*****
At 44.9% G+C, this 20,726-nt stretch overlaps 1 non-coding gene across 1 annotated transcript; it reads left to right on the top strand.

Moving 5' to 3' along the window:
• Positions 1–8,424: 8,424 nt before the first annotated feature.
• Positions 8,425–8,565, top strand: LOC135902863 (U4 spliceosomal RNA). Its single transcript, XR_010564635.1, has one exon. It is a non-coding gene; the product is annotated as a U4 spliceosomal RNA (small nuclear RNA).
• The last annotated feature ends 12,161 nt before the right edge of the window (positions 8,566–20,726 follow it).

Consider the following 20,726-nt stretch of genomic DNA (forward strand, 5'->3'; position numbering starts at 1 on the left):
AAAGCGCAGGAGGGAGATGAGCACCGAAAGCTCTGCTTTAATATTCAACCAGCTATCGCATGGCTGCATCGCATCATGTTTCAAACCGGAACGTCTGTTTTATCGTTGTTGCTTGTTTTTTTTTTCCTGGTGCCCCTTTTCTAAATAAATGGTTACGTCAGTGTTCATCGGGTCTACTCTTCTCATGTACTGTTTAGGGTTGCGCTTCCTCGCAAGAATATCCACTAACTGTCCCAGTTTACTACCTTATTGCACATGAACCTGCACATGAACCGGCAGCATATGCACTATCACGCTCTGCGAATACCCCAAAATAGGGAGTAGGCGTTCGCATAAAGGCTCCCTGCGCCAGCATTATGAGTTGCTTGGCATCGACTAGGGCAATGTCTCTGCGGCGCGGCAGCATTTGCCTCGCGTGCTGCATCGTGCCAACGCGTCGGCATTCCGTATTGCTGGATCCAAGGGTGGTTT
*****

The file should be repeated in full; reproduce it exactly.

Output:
At 44.9% G+C, this 20,726-nt stretch overlaps 1 non-coding gene across 1 annotated transcript; it reads left to right on the top strand.

Moving 5' to 3' along the window:
• Positions 1–8,424: 8,424 nt before the first annotated feature.
• Positions 8,425–8,565, top strand: LOC135902863 (U4 spliceosomal RNA). Its single transcript, XR_010564635.1, has one exon. It is a non-coding gene; the product is annotated as a U4 spliceosomal RNA (small nuclear RNA).
• The last annotated feature ends 12,161 nt before the right edge of the window (positions 8,566–20,726 follow it).

Consider the following 20,726-nt stretch of genomic DNA (forward strand, 5'->3'; position numbering starts at 1 on the left):
AAAGCGCAGGAGGGAGATGAGCACCGAAAGCTCTGCTTTAATATTCAACCAGCTATCGCATGGCTGCATCGCATCATGTTTCAAACCGGAACGTCTGTTTTATCGTTGTTGCTTGTTTTTTTTTTCCTGGTGCCCCTTTTCTAAATAAATGGTTACGTCAGTGTTCATCGGGTCTACTCTTCTCATGTACTGTTTAGGGTTGCGCTTCCTCGCAAGAATATCCACTAACTGTCCCAGTTTACTACCTTATTGCACATGAACCTGCACATGAACCGGCAGCATATGCACTATCACGCTCTGCGAATACCCCAAAATAGGGAGTAGGCGTTCGCATAAAGGCTCCCTGCGCCAGCATTATGAGTTGCTTGGCATCGACTAGGGCAATGTCTCTGCGGCGCGGCAGCATTTGCCTCGCGTGCTGCATCGTGCCAACGCGTCGGCATTCCGTATTGCTGGATCCAAGGGTGGTTT